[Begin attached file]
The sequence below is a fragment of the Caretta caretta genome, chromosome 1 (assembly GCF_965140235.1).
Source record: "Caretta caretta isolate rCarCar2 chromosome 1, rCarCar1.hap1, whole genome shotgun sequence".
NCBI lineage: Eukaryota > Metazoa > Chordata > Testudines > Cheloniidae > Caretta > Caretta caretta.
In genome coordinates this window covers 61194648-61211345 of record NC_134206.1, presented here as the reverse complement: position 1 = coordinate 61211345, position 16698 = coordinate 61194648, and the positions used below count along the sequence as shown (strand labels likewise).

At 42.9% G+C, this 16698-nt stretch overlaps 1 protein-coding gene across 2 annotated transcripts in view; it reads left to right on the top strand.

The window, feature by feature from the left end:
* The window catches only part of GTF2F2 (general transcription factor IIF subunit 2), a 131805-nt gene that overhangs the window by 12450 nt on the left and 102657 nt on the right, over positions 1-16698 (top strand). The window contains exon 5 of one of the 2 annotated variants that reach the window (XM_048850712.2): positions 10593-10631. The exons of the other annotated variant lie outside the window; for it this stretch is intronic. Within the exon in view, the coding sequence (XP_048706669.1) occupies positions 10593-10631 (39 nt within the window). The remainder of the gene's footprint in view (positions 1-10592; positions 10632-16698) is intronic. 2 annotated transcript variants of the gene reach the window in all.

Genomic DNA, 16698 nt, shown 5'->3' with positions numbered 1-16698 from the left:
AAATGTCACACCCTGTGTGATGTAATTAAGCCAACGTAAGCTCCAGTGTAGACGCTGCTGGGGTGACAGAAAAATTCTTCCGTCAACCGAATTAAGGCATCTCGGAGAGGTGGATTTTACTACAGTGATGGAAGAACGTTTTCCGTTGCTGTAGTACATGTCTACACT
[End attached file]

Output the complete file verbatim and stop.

The sequence below is a fragment of the Caretta caretta genome, chromosome 1 (assembly GCF_965140235.1).
Source record: "Caretta caretta isolate rCarCar2 chromosome 1, rCarCar1.hap1, whole genome shotgun sequence".
NCBI lineage: Eukaryota > Metazoa > Chordata > Testudines > Cheloniidae > Caretta > Caretta caretta.
In genome coordinates this window covers 61194648-61211345 of record NC_134206.1, presented here as the reverse complement: position 1 = coordinate 61211345, position 16698 = coordinate 61194648, and the positions used below count along the sequence as shown (strand labels likewise).

At 42.9% G+C, this 16698-nt stretch overlaps 1 protein-coding gene across 2 annotated transcripts in view; it reads left to right on the top strand.

The window, feature by feature from the left end:
* The window catches only part of GTF2F2 (general transcription factor IIF subunit 2), a 131805-nt gene that overhangs the window by 12450 nt on the left and 102657 nt on the right, over positions 1-16698 (top strand). The window contains exon 5 of one of the 2 annotated variants that reach the window (XM_048850712.2): positions 10593-10631. The exons of the other annotated variant lie outside the window; for it this stretch is intronic. Within the exon in view, the coding sequence (XP_048706669.1) occupies positions 10593-10631 (39 nt within the window). The remainder of the gene's footprint in view (positions 1-10592; positions 10632-16698) is intronic. 2 annotated transcript variants of the gene reach the window in all.

Genomic DNA, 16698 nt, shown 5'->3' with positions numbered 1-16698 from the left:
AAATGTCACACCCTGTGTGATGTAATTAAGCCAACGTAAGCTCCAGTGTAGACGCTGCTGGGGTGACAGAAAAATTCTTCCGTCAACCGAATTAAGGCATCTCGGAGAGGTGGATTTTACTACAGTGATGGAAGAACGTTTTCCGTTGCTGTAGTACATGTCTACACT